— The History of England from the Accession of James II. - Volume 1 (of 5) • Thomas Babington Macaulay

... of what passed in the town, including the desolation wrought by the fearful tempest of hail, which, being in their cave, both he and the camel escaped without harm. On the next evening from his post of outlook up the tree, where he had now some difficulty in hiding himself because the hail had stripped off all its leaves, he saw Marut and myself brought ...
— The Ivory Child • H. Rider Haggard

... separation. He referred again to her agonized words, that a union was impossible, that she dared not wed him; it was sin even to love him; that in the tumultuary, yet delicious emotions she had experienced, she had forgotten, utterly forgotten in what it must end—the agony of desolation for herself, and, if he so loved her, for Stanley also—and again he conjured her to explain their meaning. They had been separated, after that fearful interview, by a hasty summons for him to rejoin his camp; and when he returned, she had vanished. He ...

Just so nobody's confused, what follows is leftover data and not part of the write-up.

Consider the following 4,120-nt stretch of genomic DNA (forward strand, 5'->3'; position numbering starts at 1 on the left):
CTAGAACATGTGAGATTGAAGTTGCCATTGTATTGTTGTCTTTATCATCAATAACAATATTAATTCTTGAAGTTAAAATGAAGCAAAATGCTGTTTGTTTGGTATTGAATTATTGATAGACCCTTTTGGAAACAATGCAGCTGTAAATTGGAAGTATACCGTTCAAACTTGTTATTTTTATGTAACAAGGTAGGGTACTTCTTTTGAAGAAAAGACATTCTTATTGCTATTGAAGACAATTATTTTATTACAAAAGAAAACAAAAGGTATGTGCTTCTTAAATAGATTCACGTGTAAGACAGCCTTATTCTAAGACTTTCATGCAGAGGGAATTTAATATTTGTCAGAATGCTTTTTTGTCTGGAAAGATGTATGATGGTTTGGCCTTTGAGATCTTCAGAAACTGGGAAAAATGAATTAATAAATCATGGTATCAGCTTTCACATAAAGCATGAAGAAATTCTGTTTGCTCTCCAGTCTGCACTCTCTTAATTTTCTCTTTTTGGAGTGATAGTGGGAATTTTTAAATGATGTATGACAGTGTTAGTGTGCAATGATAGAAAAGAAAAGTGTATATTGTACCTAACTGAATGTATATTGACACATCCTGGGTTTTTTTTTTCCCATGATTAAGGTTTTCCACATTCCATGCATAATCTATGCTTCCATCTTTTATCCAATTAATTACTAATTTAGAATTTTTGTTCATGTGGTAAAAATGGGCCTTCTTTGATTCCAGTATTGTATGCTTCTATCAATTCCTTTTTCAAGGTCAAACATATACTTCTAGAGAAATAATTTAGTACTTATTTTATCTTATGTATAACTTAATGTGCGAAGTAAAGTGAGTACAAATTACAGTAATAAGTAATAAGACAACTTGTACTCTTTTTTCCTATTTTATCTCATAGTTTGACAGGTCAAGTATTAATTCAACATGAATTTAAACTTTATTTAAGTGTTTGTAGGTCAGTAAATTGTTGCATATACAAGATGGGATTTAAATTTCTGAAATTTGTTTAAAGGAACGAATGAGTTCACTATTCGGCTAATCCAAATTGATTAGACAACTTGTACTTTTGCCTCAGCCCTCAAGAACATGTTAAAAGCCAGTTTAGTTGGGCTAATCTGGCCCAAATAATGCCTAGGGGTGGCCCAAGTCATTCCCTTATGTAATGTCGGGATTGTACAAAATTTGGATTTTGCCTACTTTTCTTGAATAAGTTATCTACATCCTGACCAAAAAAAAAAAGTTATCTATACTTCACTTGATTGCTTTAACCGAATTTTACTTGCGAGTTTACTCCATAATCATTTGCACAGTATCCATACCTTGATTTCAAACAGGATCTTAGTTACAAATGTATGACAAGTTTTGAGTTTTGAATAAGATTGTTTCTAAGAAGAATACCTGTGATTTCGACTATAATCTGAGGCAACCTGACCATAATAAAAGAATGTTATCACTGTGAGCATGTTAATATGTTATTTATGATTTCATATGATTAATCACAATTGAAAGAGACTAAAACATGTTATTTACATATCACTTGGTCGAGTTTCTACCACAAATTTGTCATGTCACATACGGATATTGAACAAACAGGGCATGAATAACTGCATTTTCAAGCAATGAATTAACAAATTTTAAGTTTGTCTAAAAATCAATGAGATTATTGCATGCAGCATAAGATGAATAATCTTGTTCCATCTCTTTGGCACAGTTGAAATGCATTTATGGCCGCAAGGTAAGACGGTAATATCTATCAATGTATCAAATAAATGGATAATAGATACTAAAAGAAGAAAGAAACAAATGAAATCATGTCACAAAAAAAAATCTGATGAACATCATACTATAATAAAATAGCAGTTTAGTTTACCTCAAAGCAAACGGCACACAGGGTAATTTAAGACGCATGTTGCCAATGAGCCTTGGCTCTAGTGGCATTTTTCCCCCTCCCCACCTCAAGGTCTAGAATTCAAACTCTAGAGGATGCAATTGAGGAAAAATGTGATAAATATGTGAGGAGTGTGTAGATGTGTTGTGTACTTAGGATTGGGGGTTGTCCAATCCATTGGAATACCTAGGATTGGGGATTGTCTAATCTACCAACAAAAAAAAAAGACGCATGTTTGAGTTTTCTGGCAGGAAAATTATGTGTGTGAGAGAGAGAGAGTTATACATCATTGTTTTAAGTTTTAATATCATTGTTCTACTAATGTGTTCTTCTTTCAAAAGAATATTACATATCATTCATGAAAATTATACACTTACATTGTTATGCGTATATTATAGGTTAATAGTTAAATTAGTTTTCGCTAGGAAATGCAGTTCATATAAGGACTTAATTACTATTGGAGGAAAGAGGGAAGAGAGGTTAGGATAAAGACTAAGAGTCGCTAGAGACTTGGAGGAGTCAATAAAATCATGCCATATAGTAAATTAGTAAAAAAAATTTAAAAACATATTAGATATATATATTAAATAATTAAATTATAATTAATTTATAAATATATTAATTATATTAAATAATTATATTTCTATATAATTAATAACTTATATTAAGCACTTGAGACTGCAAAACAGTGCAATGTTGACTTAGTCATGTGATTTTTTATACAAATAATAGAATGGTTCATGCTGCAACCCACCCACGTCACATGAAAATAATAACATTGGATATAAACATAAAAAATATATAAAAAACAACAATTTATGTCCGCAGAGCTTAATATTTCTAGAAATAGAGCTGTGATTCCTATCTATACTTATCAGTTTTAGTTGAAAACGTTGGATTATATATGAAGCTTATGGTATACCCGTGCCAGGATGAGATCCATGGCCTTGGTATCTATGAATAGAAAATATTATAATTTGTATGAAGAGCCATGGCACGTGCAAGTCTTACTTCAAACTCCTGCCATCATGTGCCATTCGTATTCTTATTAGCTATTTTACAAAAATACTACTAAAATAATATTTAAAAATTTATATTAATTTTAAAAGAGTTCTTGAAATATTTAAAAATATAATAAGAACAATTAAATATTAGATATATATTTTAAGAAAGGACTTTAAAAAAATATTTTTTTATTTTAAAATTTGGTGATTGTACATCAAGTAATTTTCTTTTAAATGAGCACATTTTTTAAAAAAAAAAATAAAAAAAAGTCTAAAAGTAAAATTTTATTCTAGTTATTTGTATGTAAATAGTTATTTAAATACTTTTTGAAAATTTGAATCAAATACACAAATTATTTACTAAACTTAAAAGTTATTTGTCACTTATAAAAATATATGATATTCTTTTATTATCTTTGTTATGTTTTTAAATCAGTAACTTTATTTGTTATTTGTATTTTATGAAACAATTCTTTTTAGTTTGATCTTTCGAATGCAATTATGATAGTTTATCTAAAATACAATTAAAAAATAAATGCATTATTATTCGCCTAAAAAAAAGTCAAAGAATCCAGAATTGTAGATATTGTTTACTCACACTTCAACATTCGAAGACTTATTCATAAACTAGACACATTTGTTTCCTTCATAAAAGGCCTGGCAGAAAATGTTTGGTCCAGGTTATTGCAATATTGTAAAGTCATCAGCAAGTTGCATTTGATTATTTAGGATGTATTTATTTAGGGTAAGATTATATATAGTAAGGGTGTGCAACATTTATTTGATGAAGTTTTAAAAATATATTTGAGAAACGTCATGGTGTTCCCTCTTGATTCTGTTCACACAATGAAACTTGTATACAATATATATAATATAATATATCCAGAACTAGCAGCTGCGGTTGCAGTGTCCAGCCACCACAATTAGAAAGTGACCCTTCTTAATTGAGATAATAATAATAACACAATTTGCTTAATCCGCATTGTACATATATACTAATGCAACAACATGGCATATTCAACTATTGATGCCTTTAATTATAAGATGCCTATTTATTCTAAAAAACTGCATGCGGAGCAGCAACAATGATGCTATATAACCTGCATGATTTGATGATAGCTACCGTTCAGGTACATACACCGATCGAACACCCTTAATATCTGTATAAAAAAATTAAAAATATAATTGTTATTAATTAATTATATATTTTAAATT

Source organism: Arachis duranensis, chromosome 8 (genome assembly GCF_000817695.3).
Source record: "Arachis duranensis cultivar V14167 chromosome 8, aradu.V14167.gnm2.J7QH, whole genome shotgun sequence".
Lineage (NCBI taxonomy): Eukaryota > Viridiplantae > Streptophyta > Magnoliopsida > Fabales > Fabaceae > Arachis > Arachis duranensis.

— The Vale of Cedars • Grace Aguilar

... window, and drank a bottle of ginger beer with a sacramental air. The little old lady asked him, a trifle archly, after his sister, and he promised to bring her again some day. "I'll certainly bring her," he said. Talking to the little old lady somehow blunted his sense of desolation. And then home through the white indistinctness in a state of melancholy that became at last so fine as ...
— Love and Mr. Lewisham • H. G. Wells

... looking back to see how Louise bore his departure, and was shocked to observe that she had sunk upon a bank, with her arms resting on her knees and her head on her arms, in a situation expressive of the utmost desolation. ...
— The Fair Maid of Perth • Sir Walter Scott

... that her desolation found her most helpless. For then she thought of her dead child and of the husband whom she regarded as worse ...
— The Helpmate • May Sinclair

... She had the sense that she was vainly throwing away her last hope of happiness, yet she could do nothing, think of nothing, to save it. The conjecture flashed through her: "Should I be at peace if I gave him up?" and she remembered the desolation of the days after she had sent him away, and understood that that hope was vain. The tears welled through her lids and ran ...